Click here to open the tutorial patch: Media:02sPlayFromMultiplePoints.zip
Part of the logic behind the way MSP works with samples is that multiple objects within a Max patcher can access the same sample memory of a single buffer~ object. This makes it quite easy to implement polyphony within a sampler playback patcher, as shown in this tutorial.
Take a look at the tutorial patcher. As with the previous tutorial, this one uses a buffer~ object (named
gerald, in this case), to store a sample that can be accessed by other objects. Rather than recording into the buffer~ we've instructed it to load in a sample (called "drums.aiff") when the patcher loads. The
replace message to buffer~ differs from the
read message in that it resizes the buffer~ object's memory to accomodate the entire soundfile being read; while in this tutorial this would make no difference, the two messages behave differently once you begin loading and unloading samples into the same buffer~ object.
If we take a look at the loaded sample, we see that it seems to contain four sounds, equally spaced in time about a second apart. In this patcher, this sample is accessed by a series of three different play~ objects, all named after our buffer~ object... these three play~ objects are integrated into the patcher logic to play back different parts of the sample.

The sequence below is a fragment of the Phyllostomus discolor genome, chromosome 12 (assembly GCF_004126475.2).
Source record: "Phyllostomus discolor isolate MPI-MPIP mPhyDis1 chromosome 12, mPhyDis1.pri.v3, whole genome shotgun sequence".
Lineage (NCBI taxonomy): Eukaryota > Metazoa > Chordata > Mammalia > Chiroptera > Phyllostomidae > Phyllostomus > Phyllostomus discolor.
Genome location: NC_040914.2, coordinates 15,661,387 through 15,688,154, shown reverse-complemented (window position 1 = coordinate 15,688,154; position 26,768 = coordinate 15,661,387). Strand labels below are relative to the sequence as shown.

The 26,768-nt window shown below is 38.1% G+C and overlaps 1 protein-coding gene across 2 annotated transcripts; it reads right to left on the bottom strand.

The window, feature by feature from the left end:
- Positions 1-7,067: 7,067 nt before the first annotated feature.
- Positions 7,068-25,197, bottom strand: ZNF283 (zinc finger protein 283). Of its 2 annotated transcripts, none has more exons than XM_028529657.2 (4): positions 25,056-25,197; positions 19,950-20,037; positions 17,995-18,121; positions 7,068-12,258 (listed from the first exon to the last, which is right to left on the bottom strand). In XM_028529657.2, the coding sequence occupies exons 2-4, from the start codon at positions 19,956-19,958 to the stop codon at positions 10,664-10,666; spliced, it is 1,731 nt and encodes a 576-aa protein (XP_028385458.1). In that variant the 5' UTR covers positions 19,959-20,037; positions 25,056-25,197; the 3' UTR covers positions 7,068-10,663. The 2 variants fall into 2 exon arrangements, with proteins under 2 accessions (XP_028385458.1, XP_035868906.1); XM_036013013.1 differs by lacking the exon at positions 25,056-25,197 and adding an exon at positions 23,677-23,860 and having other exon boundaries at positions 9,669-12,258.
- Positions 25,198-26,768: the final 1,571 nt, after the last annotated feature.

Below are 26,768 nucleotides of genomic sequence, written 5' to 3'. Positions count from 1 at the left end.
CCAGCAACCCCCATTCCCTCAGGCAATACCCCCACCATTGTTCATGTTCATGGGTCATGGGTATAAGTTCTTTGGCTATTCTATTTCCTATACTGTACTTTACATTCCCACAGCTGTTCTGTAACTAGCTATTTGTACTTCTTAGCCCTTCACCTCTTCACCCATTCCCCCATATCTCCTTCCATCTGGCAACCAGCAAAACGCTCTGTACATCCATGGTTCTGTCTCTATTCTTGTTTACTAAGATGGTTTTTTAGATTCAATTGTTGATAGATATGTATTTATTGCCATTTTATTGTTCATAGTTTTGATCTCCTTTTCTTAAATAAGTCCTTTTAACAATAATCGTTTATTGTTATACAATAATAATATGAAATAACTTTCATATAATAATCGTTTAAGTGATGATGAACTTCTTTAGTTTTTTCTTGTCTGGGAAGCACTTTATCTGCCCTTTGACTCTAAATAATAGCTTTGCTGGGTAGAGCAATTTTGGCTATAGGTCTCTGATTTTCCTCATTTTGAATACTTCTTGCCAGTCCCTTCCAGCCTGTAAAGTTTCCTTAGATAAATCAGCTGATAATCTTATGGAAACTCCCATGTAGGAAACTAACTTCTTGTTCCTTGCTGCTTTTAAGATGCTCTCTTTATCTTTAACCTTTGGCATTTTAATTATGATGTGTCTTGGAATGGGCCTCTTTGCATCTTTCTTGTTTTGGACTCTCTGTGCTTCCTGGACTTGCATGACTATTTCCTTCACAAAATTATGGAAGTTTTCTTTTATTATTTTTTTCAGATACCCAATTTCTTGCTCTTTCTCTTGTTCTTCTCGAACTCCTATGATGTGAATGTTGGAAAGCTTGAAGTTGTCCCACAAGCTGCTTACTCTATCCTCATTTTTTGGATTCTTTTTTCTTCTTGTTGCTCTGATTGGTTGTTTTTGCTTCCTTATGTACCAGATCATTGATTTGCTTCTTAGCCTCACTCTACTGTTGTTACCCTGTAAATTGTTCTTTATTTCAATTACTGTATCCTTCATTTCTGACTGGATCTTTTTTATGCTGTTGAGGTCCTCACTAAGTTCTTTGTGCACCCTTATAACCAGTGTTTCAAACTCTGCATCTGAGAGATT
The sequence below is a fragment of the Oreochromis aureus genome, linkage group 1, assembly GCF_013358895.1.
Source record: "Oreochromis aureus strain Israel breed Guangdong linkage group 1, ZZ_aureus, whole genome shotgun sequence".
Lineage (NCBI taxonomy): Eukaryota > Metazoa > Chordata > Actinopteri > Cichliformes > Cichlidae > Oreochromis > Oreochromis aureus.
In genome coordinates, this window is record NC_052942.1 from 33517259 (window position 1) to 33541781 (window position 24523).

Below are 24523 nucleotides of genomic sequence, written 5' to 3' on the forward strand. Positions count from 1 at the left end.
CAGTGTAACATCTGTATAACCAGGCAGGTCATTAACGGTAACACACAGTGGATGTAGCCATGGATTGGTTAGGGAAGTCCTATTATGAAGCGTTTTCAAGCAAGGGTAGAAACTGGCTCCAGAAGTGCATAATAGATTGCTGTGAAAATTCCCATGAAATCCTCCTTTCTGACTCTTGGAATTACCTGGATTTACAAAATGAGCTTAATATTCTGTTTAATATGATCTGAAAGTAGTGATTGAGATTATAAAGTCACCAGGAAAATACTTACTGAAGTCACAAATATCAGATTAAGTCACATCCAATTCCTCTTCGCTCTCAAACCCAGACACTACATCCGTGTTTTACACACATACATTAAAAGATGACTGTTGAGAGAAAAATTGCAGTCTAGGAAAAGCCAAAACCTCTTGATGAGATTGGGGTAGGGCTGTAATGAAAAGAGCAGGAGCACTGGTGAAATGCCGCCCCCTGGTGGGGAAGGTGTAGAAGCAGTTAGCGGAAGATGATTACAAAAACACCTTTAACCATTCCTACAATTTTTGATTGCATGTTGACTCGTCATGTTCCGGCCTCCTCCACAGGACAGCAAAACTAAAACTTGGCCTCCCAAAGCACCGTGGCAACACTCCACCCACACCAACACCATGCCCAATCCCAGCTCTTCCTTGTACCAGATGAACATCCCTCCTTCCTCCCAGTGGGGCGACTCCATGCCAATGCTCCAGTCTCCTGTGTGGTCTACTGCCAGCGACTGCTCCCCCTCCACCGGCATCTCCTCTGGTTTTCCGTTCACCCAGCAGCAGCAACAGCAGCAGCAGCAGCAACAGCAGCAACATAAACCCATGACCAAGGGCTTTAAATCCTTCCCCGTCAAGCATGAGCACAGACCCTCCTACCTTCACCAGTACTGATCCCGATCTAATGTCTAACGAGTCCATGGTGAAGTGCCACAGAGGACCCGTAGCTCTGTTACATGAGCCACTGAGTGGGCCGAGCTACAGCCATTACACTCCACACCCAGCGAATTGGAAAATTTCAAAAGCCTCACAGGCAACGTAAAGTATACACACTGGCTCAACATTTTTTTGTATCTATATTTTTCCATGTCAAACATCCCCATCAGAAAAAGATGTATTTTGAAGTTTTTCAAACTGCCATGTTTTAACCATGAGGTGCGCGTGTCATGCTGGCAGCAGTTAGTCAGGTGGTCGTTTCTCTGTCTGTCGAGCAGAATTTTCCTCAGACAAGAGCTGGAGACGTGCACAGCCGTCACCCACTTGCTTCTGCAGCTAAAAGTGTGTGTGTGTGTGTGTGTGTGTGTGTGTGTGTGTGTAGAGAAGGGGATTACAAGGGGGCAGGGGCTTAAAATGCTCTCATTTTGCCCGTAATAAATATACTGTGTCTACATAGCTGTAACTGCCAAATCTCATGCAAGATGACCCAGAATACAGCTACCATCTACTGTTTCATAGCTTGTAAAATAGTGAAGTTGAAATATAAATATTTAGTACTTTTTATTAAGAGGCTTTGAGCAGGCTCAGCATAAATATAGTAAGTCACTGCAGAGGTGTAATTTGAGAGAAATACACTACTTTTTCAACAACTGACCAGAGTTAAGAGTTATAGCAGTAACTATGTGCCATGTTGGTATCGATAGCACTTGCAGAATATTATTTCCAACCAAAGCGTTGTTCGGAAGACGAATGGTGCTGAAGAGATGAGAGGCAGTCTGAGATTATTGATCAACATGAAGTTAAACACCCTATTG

Because all three of our play~ objects are capable of accessing the same buffer~ contents, they can be triggered simultaneously and create a polyphonic sound. The rest of the patcher logic simulates a very simple aleatoric drum machine, which uses random objects driven from a metro to trigger parts of the buffer~ based on the
message boxes. The drum machine uses random objects to define a probability of a sound event for the bass drum (one chance in three), the snare (one chance in four), and the hi-hats (two chances in three, equally divided between the two sounds).
The MSP sampling architecture allows for any number of sample playback objects to access the contents of the same buffer~ object. As a result, you can use multiple play~ objects to simultaneously access sample data to create a polyphonic texture. Creating audio files that contain samples at regular time intervals makes it easy to set up "banks" of samples within a single file, accessible from MSP by reading at different points in a buffer~ sample.